Republic of the
FILIPINAS PALMOIL PROCESSING, INC. and DENNIS T. VILLAREAL,
- versus -
JOEL P. DEJAPA, represented by his Attorney-in-Fact MYRNA MANZANO,
G.R. No. 167332
CARPIO, J., Chairperson,
February 7, 2011
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The antecedent facts are as follows:
Respondent filed his appeal with the National Labor Relations
Commission (NLRC) which, in a Decision dated
Aggrieved, respondent filed with the CA a petition for certiorari. Petitioners filed their Comment thereto.
WHEREFORE, premises considered, the assailed Decision dated December 29, 1999, as well as the Resolution dated April 28, 2000 in NLRC NCR CASE No. 0005-03748-97 (NLRC NCR CA No. 016505-98) are hereby REVERSED and SET ASIDE.
respondent) is ordered REINSTATED without loss of seniority rights with payment
of backwages, including his salary differentials, overtime pay, 13th
month pay, service incentive leave pay and other benefits from the time his
salary was withheld, or from December 1, 1997 until actual reinstatement.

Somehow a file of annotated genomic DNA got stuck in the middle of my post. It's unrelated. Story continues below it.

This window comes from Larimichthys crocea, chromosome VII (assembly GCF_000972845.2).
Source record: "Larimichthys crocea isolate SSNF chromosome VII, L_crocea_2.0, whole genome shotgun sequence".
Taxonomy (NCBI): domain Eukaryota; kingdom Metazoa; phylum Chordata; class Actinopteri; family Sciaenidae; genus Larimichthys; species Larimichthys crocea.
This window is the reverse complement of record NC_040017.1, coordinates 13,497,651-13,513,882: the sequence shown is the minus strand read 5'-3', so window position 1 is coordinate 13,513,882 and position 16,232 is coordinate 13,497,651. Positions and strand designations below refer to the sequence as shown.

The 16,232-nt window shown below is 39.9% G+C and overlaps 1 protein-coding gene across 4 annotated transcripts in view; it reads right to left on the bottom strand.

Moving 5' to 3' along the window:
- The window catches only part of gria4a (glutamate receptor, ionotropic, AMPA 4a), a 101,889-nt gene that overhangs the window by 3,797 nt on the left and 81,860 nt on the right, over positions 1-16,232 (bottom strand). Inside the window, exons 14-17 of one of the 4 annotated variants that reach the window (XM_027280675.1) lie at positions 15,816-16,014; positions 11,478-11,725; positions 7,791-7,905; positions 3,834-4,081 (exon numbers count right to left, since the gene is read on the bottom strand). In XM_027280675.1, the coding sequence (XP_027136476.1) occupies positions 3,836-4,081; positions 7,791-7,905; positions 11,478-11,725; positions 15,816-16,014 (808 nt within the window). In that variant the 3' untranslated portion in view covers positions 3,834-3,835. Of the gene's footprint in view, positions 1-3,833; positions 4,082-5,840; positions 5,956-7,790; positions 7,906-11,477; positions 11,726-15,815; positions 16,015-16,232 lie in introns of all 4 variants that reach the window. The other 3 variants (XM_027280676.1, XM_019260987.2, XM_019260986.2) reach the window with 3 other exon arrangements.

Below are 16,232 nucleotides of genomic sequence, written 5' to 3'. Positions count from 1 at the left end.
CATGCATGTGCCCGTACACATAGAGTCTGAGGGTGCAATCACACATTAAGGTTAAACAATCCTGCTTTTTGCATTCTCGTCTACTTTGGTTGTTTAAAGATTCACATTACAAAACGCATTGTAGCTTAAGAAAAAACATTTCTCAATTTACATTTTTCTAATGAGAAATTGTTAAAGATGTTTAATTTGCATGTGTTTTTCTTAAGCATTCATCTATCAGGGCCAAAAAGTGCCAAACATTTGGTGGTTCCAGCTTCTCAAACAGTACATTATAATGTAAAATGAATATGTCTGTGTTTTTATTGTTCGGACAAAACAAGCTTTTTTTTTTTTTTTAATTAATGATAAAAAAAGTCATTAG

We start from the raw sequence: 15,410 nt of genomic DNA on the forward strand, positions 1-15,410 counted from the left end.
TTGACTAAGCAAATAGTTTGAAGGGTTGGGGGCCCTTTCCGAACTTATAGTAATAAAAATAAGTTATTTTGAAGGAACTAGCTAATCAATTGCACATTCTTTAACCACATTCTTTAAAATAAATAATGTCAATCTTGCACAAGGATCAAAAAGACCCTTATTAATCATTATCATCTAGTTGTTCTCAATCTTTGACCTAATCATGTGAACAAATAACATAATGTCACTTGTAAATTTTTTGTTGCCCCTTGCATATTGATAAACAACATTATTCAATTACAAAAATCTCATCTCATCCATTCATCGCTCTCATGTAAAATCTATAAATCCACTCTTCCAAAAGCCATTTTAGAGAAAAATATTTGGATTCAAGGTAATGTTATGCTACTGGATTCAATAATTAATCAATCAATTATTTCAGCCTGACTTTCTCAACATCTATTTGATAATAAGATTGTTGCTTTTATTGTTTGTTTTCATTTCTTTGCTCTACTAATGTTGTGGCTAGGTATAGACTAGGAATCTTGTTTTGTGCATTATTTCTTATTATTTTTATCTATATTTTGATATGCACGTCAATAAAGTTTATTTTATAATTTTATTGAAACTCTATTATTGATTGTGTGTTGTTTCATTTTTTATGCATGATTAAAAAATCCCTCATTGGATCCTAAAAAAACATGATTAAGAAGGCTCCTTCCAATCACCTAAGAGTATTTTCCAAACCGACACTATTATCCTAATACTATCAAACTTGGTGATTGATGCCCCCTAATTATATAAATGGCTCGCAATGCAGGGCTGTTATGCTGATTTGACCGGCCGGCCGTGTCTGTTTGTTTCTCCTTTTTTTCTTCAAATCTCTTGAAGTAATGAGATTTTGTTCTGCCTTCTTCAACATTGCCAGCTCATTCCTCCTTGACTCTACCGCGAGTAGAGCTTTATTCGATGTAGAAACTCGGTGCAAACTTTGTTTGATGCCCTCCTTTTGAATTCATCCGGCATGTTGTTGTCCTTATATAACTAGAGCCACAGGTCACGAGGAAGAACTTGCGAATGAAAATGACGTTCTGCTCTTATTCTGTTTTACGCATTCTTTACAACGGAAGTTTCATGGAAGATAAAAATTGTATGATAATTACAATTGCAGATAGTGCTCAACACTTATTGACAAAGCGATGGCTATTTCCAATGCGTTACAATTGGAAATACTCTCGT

However, if reinstatement is no longer feasible, private respondent company is
ordered to pay separation pay equivalent to one (1) month for every year of
service where a fraction of six (6) months shall be considered as one whole
year. Private respondent company is likewise ordered to pay
as moral damages and P10,000.00 as exemplary damages. In addition,
private respondent company is ordered to pay attorney’s fees in the amount
equivalent to 10% of the total monetary award.
The CA found that petitioner company was respondent's employer and that Tom Madula was not really an independent contractor, but petitioner company's Operations Manager. It ruled that respondent was illegally dismissed by petitioner company. We quote the pertinent portions of the Decision, thus: